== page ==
Saturday, April 28, 2012

Oh, Those Techie Kids

About a month ago, my husband and I had to go to the mall (something we almost never do, and actively loathe) to buy new phones. Our previous models lasted us three years, but were finally just done, so we hauled the family out to the Apple store to get new ones.

In the store I was practicing with the camera on my new phone, and snapped the following shots of the kids helping themselves to the plentiful opportunities to explore the most recent technologies on the market.




At home later- as I reviewed my shots- I was taken aback at how facile those quick shots revealed my children to be with new technology. At this point we didn't yet have iphone 4s or an ipad (we bought them that day), but both of the older children just picked them up and started to use them without hesitation. No teaching- technology is such an integral and natural part of their world that they just began using the new devices.

This got me thinking about technology beyond ipad apps and Angry Birds.

Beyond using the technology, there is- of course- building the technology. Do my children, who have used everything from a Wii to an iphone, know what's inside these devices?

I had to know. 

So I pulled out a few of our old laptops (yes, we have a laptop graveyard in our basement- computers which I hoped to someday resurrect but never did), and set the kids to work pulling one apart. 

You can't imagine how exciting this was for my five year old. He used Daddy's real tools (with supervision) to unscrew, dissect. He pulled out chips, labels, and parts we couldn't name, all the while guessing and surmising what each piece might be for, in what capacity it might be used. "Which parts made the computer turn on?", he wondered. "Which parts make the games appear?" It was such a joy to watch the gears in his mind turn, even as his fingers pulled the "gears" from the computer.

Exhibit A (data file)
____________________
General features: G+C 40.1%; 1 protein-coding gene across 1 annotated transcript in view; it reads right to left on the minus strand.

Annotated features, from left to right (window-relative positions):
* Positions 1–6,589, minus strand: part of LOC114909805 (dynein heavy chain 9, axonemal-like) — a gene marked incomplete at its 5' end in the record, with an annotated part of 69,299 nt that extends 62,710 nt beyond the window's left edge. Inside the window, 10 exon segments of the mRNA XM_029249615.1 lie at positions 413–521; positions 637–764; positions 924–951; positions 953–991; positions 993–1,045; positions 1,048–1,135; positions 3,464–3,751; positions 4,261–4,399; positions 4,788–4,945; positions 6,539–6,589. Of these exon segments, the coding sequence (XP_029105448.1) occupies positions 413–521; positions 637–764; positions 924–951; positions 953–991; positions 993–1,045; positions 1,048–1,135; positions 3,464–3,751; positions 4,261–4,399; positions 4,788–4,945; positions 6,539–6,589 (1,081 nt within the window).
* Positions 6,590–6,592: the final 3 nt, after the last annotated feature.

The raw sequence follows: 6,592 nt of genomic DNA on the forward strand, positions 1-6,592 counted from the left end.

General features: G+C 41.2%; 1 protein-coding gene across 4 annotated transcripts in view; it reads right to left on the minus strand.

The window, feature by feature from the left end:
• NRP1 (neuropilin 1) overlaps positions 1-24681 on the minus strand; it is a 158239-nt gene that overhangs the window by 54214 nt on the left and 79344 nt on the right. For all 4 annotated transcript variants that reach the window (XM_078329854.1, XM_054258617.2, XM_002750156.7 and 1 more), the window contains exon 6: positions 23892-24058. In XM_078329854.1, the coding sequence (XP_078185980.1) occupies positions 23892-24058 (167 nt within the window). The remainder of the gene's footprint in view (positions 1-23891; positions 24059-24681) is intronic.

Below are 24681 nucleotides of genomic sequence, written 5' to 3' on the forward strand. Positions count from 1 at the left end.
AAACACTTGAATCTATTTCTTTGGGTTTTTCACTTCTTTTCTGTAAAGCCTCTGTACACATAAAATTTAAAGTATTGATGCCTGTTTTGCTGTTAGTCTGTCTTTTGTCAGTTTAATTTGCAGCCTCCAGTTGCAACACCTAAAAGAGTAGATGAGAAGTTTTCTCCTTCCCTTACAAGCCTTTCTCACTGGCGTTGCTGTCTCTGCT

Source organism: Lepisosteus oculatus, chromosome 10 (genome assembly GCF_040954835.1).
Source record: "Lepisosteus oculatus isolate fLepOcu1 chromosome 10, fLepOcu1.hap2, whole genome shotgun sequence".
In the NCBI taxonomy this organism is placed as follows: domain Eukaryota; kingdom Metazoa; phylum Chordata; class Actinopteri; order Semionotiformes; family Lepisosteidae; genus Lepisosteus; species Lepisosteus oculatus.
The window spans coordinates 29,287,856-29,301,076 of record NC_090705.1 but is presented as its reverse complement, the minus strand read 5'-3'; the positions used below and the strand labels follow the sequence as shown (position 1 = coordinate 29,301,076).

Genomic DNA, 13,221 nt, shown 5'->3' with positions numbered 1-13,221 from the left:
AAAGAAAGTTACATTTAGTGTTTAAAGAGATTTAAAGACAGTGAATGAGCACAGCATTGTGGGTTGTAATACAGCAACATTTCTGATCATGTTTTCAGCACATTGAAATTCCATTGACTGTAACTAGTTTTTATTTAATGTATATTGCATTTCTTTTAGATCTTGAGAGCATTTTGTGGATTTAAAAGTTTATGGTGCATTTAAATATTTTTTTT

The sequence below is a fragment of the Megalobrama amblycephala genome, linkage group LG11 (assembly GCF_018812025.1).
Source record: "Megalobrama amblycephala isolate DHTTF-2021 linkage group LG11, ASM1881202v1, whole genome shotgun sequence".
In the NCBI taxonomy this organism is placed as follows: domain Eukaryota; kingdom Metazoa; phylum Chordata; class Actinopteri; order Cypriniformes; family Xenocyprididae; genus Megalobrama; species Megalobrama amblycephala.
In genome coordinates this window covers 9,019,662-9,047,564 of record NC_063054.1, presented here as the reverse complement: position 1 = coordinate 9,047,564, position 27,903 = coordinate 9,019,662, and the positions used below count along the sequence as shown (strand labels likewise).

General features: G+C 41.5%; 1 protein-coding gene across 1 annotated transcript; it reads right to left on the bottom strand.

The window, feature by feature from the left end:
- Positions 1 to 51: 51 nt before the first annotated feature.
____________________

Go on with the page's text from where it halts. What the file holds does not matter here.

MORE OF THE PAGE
When he was finished, he kept his pieces in a storage container for quite a while. It seemed to him, I think, that these bits were the result of significant effort on his part, so he should keep them close. After a while I suggested that maybe he'd like to make a robot collage with the pieces, and he seemed to think that was acceptable.

My boy who doesn't like art very much at this point in his life found a whole new way to embrace his creativity, his inquisitive nature, and his interest in technology using an activity that I hadn't planned, aligned with state standards or anything of the sort. He just experimented, played, explored, learned.

I like that.


3 comments:

  1. There is so much to love about this post! I have an old lap top just sitting around, we've been getting around to recyclling it and this post is perfect inspiration. I love that it ended up in collage too.

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  2. I LOVE the idea of letting kids take stuff apart. I think it opens a whole new world for them.

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